The world’s biggest futures market operator will be shutting down nearly all of its open-outcry futures pits by the 2nd of July, indicating the closing bell on a once-rowdy tradition that has been in the lows since the rise of online trading.
The decision by CME Group Inc., announced last week expelled traders of their products ranging from livestock, grain, oil and gold respectively. Once the only way to purchase or sell a futures contract to hedge against the movement in price, open country-outcry trading is presently at 1 % of the total futures trading volume based on exchange operators.
Traders are bracing for the closure of the future pits after the advent of more business conversions from manual to automatic over the past two decades. Still, many were disappointed that the day finally came and they felt unsure about the future.
The closure will signal the end of an era for futures industry which manifested itself around the pits in Chicago. Traders made and lost hefty amounts of fortunes and conceptualised trading floors akin to a schoolyard.
When markets are slow which naturally occurs during the holidays, pit traders would solicit other ways to entertain themselves such as making bets on how many pizza slices or burritos a clerk could eat in a few minutes. Accordingly, when conflicts arose, they often times came to blows earning their character as a rough-and-tumble group.
Over 20 years ago, the pits were energetic when it was much busier. CME’s largest rival, Intercontinental Exchange Inc., in 2012 kept mum 142 years of open out-cry trading in New York when it shutdown the trading rings for cocoa, sugar and other consumable commodities.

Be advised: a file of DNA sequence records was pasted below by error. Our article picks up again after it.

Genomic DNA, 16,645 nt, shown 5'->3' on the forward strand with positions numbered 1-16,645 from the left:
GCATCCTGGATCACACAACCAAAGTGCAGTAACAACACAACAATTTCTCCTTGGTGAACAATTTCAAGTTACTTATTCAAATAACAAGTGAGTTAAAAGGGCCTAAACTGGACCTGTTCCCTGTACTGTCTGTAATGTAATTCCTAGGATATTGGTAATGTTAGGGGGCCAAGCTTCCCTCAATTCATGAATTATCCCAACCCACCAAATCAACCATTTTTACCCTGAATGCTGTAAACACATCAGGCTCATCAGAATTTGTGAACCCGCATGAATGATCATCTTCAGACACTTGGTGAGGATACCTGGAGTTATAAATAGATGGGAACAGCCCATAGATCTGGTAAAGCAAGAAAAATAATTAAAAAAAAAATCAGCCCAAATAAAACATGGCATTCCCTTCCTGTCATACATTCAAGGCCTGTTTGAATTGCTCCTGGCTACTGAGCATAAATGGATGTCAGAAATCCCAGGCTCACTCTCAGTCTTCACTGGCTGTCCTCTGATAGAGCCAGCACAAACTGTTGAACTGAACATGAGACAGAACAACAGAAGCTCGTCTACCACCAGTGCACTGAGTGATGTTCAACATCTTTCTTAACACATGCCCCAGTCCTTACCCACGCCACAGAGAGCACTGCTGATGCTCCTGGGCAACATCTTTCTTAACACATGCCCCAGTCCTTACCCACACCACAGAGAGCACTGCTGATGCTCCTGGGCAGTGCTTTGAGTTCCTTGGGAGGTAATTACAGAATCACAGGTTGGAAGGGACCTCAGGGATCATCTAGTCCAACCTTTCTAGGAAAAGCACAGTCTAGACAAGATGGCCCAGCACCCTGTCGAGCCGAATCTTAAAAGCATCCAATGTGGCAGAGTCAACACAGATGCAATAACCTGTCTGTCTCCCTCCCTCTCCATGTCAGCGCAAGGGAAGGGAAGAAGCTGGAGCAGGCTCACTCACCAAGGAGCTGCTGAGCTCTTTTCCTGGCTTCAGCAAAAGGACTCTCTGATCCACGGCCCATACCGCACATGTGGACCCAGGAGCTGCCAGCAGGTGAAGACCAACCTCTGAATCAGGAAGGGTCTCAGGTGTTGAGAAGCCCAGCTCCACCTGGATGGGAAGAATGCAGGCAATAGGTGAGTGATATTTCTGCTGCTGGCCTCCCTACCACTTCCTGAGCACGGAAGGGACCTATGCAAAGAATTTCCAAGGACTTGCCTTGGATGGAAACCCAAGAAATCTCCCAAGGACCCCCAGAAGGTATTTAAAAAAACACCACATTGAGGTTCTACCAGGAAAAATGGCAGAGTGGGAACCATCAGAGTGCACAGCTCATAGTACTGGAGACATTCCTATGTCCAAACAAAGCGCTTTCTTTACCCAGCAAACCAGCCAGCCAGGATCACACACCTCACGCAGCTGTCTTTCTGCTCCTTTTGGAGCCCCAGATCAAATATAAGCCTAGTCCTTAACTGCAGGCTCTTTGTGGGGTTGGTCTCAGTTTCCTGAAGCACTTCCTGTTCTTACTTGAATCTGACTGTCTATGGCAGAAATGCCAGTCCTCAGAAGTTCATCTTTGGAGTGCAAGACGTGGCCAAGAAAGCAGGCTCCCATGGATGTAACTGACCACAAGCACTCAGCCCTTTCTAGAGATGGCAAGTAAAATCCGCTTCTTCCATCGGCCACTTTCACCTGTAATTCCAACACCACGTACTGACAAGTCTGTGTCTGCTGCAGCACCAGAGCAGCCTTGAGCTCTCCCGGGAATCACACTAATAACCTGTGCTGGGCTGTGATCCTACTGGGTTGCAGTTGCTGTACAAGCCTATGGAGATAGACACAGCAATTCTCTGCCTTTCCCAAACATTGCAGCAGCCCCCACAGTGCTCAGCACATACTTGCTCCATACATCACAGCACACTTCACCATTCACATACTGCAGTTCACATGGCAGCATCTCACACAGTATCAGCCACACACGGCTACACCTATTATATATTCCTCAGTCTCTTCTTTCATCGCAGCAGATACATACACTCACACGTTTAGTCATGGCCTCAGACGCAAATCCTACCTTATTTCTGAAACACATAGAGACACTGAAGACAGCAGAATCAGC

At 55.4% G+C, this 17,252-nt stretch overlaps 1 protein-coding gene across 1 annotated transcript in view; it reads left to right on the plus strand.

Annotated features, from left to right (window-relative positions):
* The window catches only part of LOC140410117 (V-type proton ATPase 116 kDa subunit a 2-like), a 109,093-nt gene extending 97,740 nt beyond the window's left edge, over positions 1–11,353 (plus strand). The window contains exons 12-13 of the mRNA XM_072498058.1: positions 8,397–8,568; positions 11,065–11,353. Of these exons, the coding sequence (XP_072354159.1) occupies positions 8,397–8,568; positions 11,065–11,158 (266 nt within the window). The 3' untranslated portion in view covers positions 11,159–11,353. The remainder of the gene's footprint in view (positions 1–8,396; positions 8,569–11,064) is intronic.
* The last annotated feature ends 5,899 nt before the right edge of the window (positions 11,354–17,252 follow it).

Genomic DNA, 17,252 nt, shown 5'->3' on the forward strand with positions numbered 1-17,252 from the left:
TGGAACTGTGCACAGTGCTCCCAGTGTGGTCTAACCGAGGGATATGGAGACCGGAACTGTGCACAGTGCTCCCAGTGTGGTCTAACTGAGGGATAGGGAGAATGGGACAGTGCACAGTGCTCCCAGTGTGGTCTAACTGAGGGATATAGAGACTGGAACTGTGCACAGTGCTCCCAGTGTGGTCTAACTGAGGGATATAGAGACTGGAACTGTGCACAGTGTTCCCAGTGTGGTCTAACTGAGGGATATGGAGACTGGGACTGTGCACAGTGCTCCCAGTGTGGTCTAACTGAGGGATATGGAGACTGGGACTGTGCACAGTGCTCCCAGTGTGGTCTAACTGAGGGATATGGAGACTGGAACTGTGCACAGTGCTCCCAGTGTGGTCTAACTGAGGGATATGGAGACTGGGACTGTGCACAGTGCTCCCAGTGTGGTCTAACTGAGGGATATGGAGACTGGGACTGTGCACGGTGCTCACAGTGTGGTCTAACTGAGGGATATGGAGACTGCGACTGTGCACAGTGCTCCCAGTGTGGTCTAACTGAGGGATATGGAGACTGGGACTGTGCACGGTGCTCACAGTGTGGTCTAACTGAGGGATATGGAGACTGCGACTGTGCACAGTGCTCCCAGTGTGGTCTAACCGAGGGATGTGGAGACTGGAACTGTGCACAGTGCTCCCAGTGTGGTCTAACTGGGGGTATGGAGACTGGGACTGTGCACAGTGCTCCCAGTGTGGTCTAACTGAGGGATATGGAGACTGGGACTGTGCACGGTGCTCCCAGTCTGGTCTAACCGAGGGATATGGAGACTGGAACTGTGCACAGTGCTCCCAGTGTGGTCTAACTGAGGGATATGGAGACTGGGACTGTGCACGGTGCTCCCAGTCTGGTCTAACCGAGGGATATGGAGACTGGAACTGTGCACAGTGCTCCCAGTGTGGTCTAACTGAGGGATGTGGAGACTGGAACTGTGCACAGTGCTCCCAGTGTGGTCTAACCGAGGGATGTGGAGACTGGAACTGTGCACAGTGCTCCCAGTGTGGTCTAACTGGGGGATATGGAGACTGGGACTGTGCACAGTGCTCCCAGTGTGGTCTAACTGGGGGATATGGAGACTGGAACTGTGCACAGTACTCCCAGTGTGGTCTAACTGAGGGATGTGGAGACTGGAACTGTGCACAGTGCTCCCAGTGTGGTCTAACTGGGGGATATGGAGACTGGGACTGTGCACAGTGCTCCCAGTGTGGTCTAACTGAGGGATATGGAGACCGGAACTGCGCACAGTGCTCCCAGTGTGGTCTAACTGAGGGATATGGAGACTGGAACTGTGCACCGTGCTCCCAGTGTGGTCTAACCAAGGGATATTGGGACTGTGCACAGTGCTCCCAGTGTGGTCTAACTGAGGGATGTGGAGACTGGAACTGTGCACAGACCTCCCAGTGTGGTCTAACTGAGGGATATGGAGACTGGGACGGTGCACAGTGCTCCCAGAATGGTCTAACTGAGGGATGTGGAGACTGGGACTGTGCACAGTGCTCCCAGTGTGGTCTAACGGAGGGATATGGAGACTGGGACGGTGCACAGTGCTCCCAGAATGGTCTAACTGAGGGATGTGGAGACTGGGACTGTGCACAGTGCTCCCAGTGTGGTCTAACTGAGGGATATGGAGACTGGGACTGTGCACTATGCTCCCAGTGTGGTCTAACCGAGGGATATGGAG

More than a decade earlier, the London International Financial Futures Exchange became the first primary futures house to leave the open outcry when it substituted abruptly to all-electronic trading.
The London Metal Exchange, which is the largest and most seasoned metal exchange, has committed to maintain its open-country trading active. The 138-year-old exchange is the only financial market in Europe that still utilises trading floors with traders standing in the “ring” -a circle of padded red leather seats- using arcane hand gestures and signals in intense sessions along with rowdy voices.
At CME’s exchanges which includes the Chicago Board of Trade, the New York Mercantile Exchange, the Chicago Mercantile Exchange and Comex, open-outcry volumes are on a steady decline since the first electronic platform for trade were made on the company’s Globex trading platform in back in 1992.
Moreover, CME will be keeping its S&P 500 futures pit primarily because they want to provide an important avenue for trading of underlying contract for the open-outcry S&P 500 options of the company.
The equity index futures pits and options pits for contracts traded on the Dow Jones Industrial Average and Nasdaq-100 Index will be closing by June 19 of this year. All other future pits will soon be shutting down by July 2 according to CME.
Future traders elicited their sentiments that they will be missing the camaraderie of the pits where some families have since worked for generations.